Privacy organizations on Thursday complained to regulators in five European countries about the practices of Clearview AI, a company that has built a powerful facial recognition database using images “pulled” from the web.
Clearview’s use of images – including those from social media accounts – to offer biometrics services to private businesses and law enforcement agencies “goes far beyond what we might expect in as online users, ”said Ioannis Kouvakas, Legal Officer at Privacy International. A declaration.
While Clearview touts its technology’s ability to help law enforcement, critics say facial recognition is subject to abuse and could eventually eliminate anonymity in public spaces – highlighting cases like the system. China’s massive public surveillance.
Facial recognition has also come under attack for failing to distinguish faces and women from non-whites, as well as for identifying white male images, which could lead to false positives.
Along with three other digital rights organizations, PI has filed complaints with data regulators in France, Austria, Italy, Greece and Great Britain.
“We expect them to join forces to decide that Clearview’s practices have no place in Europe, which would have significant ramifications for the company’s operations around the world,” PI said.
In February, Canada’s Privacy Commissioner concluded that the company’s activity “is mass surveillance and illegal” under the country’s privacy laws .
And UK and Australian privacy watchdogs launched a joint investigation last year.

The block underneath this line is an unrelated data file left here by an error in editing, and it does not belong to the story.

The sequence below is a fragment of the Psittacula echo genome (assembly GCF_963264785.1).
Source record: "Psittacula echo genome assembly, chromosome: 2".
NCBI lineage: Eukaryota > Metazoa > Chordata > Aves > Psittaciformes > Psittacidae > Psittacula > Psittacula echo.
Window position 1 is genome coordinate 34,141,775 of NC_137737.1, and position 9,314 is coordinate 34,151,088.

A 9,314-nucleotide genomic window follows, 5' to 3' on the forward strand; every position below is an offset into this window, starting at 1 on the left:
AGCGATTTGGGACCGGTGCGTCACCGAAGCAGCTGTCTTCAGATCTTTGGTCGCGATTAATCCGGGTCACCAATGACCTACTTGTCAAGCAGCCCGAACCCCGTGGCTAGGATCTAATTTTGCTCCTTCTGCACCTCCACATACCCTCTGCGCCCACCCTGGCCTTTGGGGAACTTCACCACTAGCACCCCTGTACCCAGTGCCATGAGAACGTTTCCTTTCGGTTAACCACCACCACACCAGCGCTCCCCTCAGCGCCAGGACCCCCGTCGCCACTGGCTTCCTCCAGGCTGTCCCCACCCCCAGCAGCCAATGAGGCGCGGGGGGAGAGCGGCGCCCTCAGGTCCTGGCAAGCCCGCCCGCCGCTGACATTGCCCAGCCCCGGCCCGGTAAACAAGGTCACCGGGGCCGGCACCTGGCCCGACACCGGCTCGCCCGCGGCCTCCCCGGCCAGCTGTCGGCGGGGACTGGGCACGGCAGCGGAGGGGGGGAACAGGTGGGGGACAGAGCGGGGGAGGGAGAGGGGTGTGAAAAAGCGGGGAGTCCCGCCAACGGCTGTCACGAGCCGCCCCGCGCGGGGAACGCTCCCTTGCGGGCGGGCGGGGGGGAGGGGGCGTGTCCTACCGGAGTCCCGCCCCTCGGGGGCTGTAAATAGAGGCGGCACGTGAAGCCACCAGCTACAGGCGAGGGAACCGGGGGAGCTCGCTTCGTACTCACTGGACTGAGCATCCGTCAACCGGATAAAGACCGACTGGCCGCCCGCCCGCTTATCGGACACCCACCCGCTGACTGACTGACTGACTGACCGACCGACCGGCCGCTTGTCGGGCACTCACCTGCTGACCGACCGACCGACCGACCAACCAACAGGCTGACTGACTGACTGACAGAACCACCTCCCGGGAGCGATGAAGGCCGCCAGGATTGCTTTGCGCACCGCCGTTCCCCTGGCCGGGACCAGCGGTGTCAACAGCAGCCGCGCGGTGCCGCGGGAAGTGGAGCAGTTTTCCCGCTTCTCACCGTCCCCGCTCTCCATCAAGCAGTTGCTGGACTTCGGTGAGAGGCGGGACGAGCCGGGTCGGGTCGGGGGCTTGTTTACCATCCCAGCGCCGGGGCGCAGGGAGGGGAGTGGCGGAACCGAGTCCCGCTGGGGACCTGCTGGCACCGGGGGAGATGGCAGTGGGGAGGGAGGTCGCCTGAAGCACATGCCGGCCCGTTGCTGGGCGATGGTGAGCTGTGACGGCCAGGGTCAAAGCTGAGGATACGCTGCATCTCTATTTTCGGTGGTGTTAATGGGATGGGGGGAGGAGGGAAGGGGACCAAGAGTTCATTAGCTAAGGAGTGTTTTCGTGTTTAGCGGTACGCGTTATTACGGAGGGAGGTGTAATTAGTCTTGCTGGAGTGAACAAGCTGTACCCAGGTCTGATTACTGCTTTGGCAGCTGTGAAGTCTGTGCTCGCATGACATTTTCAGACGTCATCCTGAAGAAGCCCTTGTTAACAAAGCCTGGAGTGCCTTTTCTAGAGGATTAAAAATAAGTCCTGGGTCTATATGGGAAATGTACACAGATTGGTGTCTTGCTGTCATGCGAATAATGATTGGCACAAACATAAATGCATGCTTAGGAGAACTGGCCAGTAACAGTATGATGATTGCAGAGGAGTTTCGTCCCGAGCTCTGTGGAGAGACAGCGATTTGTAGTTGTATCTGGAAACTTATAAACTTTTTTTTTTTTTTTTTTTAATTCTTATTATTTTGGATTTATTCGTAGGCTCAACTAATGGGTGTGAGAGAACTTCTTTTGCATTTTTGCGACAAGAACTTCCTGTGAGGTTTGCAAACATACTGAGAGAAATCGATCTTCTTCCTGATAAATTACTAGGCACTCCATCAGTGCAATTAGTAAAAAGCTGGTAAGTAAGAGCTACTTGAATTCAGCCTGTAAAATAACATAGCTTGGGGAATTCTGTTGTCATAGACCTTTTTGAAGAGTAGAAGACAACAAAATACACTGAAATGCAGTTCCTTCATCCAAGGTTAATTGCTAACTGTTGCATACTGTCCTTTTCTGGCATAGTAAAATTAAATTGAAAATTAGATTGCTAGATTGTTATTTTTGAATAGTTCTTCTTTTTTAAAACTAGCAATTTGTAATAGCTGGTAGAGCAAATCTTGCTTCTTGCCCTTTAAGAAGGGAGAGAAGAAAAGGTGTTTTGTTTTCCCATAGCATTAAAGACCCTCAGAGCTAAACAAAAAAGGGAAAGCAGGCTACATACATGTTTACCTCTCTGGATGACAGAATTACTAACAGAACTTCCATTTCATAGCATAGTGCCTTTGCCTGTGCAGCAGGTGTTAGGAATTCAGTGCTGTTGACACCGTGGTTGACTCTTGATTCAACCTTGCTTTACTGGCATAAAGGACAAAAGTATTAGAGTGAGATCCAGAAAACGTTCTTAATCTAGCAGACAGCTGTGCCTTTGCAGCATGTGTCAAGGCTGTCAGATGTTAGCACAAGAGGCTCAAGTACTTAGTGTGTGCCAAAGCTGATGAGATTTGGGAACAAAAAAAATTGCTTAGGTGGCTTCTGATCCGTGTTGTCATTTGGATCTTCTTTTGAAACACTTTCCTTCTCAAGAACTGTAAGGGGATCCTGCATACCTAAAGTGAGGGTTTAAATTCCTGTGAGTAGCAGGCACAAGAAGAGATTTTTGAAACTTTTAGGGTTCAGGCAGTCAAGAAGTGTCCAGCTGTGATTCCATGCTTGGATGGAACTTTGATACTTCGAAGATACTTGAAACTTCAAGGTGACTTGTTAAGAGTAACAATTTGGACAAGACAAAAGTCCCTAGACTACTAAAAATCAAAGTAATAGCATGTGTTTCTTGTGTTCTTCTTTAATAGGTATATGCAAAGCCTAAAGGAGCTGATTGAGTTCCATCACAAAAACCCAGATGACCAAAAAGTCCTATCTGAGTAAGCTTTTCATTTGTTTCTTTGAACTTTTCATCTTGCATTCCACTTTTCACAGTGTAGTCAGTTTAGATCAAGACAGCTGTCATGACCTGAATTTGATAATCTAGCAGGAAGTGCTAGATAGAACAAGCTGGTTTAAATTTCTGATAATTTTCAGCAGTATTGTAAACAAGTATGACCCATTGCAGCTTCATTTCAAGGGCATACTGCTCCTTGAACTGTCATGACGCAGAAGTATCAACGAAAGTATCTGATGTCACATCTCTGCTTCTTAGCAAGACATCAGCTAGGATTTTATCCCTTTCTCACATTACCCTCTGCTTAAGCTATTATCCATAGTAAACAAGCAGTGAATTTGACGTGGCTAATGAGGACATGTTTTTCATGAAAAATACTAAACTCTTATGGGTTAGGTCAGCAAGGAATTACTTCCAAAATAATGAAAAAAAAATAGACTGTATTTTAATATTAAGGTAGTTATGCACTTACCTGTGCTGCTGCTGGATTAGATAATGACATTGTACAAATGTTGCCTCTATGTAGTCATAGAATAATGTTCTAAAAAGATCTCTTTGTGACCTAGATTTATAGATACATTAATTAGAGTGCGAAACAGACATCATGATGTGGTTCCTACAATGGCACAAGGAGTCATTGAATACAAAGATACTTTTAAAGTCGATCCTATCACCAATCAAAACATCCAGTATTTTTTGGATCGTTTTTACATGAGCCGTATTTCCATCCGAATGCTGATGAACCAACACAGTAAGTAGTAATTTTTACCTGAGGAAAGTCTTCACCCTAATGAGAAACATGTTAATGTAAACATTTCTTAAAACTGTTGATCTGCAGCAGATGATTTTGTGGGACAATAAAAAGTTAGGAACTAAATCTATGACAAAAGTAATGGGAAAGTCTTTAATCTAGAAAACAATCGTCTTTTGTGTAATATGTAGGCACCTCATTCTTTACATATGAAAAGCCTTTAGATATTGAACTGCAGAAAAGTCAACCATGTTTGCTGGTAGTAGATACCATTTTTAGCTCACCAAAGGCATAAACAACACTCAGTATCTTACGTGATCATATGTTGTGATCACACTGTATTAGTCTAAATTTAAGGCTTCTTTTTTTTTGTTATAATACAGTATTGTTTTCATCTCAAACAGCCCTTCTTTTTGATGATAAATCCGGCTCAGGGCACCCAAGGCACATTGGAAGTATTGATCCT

“Just because something is ‘online’ doesn’t mean it’s a game just to be appropriated by others as they wish – neither morally nor legally,” said Alan Dahi, lawyer specializing in data protection within the Austrian privacy group Noyb.
Clearview went public in a January 2020 New York Times report that explained how he was already working with law enforcement, including the US FBI and the Department of Homeland Security.
On its website, it has the “largest known database of over 3 billion facial images from public-only web sources, including news media, photo websites, public social media and many other open sources ”.
Founder Hoan Ton-That admitted to the NYT at the time that Clearview was violating the terms of service of Facebook and other social media sites by collecting user photos.
Facebook, Twitter, YouTube (Google) and LinkedIn (Microsoft) have all protested Clearview’s practices.
And last year, tech companies like Microsoft and Amazon suspended sales of facial recognition software to law enforcement when confronted with the 2020 Black Lives Matter movement.
Amazon last week extended the initial moratorium by one year “until further notice.”
But “facial recognition tools are widely available” even outside of large tech companies, according to journalist Nicolas Kayser-Bril, who complied with a technology report for advocacy group AlgorithmWatch last year which found at least 10 European police forces using it.
© 2021 AFP